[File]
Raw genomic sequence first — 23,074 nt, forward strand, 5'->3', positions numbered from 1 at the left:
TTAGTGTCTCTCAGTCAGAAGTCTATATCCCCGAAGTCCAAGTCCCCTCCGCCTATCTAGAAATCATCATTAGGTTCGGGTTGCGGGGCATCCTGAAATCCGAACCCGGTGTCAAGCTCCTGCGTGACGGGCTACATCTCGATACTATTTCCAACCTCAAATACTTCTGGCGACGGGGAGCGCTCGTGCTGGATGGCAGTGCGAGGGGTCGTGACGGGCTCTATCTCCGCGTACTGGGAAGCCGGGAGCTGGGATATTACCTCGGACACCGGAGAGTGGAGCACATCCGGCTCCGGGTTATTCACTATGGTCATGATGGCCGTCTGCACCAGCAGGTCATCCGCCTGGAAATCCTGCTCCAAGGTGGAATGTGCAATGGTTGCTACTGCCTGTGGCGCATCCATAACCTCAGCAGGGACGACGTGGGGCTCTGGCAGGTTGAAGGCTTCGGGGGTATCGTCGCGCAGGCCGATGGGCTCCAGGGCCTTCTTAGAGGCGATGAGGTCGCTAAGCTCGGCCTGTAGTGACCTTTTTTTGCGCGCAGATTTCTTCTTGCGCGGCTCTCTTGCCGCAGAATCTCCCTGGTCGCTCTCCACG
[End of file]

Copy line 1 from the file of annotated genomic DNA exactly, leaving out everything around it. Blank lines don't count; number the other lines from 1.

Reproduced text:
Raw genomic sequence first — 23,074 nt, forward strand, 5'->3', positions numbered from 1 at the left: